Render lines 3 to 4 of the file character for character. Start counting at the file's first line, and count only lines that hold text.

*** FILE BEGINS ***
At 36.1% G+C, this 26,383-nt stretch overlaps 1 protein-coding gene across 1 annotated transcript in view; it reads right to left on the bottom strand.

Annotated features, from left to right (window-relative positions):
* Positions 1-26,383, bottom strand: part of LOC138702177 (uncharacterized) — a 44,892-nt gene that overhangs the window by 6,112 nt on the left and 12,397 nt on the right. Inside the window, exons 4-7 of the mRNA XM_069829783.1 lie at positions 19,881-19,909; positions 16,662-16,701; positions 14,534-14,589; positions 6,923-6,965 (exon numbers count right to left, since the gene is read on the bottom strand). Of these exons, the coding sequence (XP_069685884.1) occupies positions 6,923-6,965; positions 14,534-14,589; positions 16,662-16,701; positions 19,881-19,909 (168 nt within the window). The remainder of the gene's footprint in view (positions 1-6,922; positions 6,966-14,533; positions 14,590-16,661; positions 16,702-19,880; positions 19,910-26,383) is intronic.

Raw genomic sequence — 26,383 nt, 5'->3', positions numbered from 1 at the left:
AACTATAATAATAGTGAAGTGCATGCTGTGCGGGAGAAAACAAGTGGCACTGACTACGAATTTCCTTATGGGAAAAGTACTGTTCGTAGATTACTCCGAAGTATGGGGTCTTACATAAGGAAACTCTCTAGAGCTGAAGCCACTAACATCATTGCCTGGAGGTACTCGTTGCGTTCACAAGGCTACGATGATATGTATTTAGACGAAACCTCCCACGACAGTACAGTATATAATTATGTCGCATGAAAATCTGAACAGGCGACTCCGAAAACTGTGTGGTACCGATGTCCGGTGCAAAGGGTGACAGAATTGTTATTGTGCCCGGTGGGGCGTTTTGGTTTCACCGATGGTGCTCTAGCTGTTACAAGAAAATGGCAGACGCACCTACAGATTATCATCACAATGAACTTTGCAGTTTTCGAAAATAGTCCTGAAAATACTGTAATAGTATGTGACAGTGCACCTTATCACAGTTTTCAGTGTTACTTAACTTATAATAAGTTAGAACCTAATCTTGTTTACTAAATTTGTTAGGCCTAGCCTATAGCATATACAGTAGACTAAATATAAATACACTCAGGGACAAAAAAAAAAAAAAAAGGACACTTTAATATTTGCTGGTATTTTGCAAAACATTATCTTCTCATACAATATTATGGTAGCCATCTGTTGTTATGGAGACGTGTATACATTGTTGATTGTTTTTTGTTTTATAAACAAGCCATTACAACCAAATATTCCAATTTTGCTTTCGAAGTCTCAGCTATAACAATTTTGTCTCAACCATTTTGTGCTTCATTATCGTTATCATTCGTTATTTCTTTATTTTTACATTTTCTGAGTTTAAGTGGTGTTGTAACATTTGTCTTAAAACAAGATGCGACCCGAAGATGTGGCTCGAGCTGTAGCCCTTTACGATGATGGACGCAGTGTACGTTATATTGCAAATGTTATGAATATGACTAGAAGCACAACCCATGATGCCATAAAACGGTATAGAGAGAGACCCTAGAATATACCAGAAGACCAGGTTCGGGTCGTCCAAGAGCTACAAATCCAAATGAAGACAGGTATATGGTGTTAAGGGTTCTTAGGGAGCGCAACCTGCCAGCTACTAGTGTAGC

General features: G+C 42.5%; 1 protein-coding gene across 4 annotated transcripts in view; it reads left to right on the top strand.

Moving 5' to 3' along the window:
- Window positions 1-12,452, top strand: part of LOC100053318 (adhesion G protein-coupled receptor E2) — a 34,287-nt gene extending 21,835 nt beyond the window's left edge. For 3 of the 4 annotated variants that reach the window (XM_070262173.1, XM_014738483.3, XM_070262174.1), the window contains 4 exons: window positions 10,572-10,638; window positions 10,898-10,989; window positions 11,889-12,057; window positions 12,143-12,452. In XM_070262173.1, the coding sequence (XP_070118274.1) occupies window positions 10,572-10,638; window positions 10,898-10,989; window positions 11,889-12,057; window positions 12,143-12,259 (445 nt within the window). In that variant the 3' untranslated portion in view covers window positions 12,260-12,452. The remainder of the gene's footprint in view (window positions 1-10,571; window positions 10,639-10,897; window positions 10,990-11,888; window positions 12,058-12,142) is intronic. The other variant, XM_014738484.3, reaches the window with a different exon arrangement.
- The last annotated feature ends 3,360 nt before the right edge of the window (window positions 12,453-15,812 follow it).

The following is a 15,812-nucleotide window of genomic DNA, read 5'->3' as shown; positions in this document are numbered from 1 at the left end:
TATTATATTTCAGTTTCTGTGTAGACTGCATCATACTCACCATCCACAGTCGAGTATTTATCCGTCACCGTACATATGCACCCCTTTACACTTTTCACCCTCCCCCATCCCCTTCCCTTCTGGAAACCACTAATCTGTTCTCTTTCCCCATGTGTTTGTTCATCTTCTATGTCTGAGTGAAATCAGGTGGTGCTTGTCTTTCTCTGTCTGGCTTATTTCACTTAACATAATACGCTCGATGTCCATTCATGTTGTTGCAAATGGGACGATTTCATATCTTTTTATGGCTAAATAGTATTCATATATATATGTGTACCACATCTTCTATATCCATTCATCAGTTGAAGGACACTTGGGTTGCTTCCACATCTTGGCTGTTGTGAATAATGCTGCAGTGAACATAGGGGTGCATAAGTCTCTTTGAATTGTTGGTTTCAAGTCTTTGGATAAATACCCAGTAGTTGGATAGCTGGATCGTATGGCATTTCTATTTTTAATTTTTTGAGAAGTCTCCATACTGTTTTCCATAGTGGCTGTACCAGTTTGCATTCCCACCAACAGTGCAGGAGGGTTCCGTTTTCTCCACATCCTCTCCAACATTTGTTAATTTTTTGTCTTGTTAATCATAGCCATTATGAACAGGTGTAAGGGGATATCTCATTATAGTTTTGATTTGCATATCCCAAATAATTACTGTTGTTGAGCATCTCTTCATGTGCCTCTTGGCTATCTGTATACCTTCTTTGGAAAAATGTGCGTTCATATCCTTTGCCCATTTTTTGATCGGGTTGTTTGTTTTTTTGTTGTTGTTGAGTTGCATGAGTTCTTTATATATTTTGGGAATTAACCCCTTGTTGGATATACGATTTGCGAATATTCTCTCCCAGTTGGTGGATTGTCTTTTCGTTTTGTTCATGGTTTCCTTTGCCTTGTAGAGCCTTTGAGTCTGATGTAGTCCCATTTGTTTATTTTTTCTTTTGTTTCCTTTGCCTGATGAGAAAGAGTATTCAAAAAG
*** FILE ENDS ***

* Positions 1-26,383, bottom strand: part of LOC138702177 (uncharacterized) — a 44,892-nt gene that overhangs the window by 6,112 nt on the left and 12,397 nt on the right. Inside the window, exons 4-7 of the mRNA XM_069829783.1 lie at positions 19,881-19,909; positions 16,662-16,701; positions 14,534-14,589; positions 6,923-6,965 (exon numbers count right to left, since the gene is read on the bottom strand). Of these exons, the coding sequence (XP_069685884.1) occupies positions 6,923-6,965; positions 14,534-14,589; positions 16,662-16,701; positions 19,881-19,909 (168 nt within the window). The remainder of the gene's footprint in view (positions 1-6,922; positions 6,966-14,533; positions 14,590-16,661; positions 16,702-19,880; positions 19,910-26,383) is intronic.

Raw genomic sequence — 26,383 nt, 5'->3', positions numbered from 1 at the left: